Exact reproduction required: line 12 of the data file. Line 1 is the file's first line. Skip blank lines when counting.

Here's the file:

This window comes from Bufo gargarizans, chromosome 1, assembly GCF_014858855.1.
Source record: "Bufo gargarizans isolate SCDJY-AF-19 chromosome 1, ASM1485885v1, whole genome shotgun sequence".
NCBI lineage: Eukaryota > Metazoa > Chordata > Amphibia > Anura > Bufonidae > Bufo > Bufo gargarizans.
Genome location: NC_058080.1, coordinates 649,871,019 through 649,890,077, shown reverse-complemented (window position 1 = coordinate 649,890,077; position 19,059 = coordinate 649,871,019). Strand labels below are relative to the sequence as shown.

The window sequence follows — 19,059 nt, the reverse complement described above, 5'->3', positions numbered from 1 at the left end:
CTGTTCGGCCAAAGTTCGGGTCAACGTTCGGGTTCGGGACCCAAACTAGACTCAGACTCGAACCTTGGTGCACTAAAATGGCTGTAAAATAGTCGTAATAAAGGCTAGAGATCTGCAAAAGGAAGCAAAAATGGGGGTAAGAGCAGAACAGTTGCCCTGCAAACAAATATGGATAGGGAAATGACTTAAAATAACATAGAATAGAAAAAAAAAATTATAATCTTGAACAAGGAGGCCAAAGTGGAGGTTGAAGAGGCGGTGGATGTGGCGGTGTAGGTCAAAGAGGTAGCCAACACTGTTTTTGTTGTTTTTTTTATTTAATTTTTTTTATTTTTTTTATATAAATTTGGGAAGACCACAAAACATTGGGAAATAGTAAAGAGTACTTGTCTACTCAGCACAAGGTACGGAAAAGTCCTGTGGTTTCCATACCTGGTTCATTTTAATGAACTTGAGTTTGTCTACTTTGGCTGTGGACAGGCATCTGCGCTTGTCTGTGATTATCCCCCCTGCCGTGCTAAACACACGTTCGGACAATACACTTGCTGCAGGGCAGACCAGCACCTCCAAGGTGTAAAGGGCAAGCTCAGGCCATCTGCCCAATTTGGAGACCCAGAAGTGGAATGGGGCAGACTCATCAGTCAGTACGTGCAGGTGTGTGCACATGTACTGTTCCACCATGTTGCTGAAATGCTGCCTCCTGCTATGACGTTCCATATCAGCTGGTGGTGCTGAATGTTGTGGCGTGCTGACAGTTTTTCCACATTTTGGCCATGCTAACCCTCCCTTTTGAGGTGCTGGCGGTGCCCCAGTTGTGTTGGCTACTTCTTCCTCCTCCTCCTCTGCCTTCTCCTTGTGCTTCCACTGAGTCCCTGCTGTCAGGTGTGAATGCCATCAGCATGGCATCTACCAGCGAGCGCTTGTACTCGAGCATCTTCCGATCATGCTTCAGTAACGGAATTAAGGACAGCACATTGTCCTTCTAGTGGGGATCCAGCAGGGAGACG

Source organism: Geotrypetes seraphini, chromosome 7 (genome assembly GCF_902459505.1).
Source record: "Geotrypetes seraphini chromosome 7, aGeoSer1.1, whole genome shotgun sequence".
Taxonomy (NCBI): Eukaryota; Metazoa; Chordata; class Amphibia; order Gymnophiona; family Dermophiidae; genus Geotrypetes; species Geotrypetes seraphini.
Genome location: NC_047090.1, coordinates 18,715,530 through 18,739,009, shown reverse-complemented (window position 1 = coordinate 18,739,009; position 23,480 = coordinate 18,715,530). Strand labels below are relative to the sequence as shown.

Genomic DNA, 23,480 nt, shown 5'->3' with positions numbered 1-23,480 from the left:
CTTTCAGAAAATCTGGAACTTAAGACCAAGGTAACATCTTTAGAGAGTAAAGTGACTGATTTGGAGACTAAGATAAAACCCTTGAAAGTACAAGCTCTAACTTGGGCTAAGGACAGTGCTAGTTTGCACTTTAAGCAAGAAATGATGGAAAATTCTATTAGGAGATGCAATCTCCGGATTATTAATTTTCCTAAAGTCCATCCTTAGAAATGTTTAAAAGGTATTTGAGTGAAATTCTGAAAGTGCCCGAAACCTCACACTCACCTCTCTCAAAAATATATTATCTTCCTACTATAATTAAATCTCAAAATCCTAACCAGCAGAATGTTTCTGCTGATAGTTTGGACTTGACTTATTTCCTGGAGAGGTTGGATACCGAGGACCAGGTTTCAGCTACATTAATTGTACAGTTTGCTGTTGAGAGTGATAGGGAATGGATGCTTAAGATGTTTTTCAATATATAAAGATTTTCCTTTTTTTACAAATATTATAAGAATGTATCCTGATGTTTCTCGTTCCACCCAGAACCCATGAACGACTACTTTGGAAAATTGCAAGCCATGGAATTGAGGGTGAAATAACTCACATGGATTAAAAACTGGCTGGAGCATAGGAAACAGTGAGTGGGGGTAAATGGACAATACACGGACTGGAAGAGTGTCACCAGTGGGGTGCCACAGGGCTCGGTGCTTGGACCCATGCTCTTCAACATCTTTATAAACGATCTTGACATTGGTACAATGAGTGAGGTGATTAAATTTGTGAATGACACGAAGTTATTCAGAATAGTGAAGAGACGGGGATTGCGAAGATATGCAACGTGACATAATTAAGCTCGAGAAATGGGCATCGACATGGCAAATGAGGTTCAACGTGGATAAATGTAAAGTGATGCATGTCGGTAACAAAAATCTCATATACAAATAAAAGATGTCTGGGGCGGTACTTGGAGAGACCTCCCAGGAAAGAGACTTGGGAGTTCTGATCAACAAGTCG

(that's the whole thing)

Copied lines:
CTTTCAGAAAATCTGGAACTTAAGACCAAGGTAACATCTTTAGAGAGTAAAGTGACTGATTTGGAGACTAAGATAAAACCCTTGAAAGTACAAGCTCTAACTTGGGCTAAGGACAGTGCTAGTTTGCACTTTAAGCAAGAAATGATGGAAAATTCTATTAGGAGATGCAATCTCCGGATTATTAATTTTCCTAAAGTCCATCCTTAGAAATGTTTAAAAGGTATTTGAGTGAAATTCTGAAAGTGCCCGAAACCTCACACTCACCTCTCTCAAAAATATATTATCTTCCTACTATAATTAAATCTCAAAATCCTAACCAGCAGAATGTTTCTGCTGATAGTTTGGACTTGACTTATTTCCTGGAGAGGTTGGATACCGAGGACCAGGTTTCAGCTACATTAATTGTACAGTTTGCTGTTGAGAGTGATAGGGAATGGATGCTTAAGATGTTTTTCAATATATAAAGATTTTCCTTTTTTTACAAATATTATAAGAATGTATCCTGATGTTTCTCGTTCCACCCAGAACCCATGAACGACTACTTTGGAAAATTGCAAGCCATGGAATTGAGGGTGAAATAACTCACATGGATTAAAAACTGGCTGGAGCATAGGAAACAGTGAGTGGGGGTAAATGGACAATACACGGACTGGAAGAGTGTCACCAGTGGGGTGCCACAGGGCTCGGTGCTTGGACCCATGCTCTTCAACATCTTTATAAACGATCTTGACATTGGTACAATGAGTGAGGTGATTAAATTTGTGAATGACACGAAGTTATTCAGAATAGTGAAGAGACGGGGATTGCGAAGATATGCAACGTGACATAATTAAGCTCGAGAAATGGGCATCGACATGGCAAATGAGGTTCAACGTGGATAAATGTAAAGTGATGCATGTCGGTAACAAAAATCTCATATACAAATAAAAGATGTCTGGGGCGGTACTTGGAGAGACCTCCCAGGAAAGAGACTTGGGAGTTCTGATCAACAAGTCG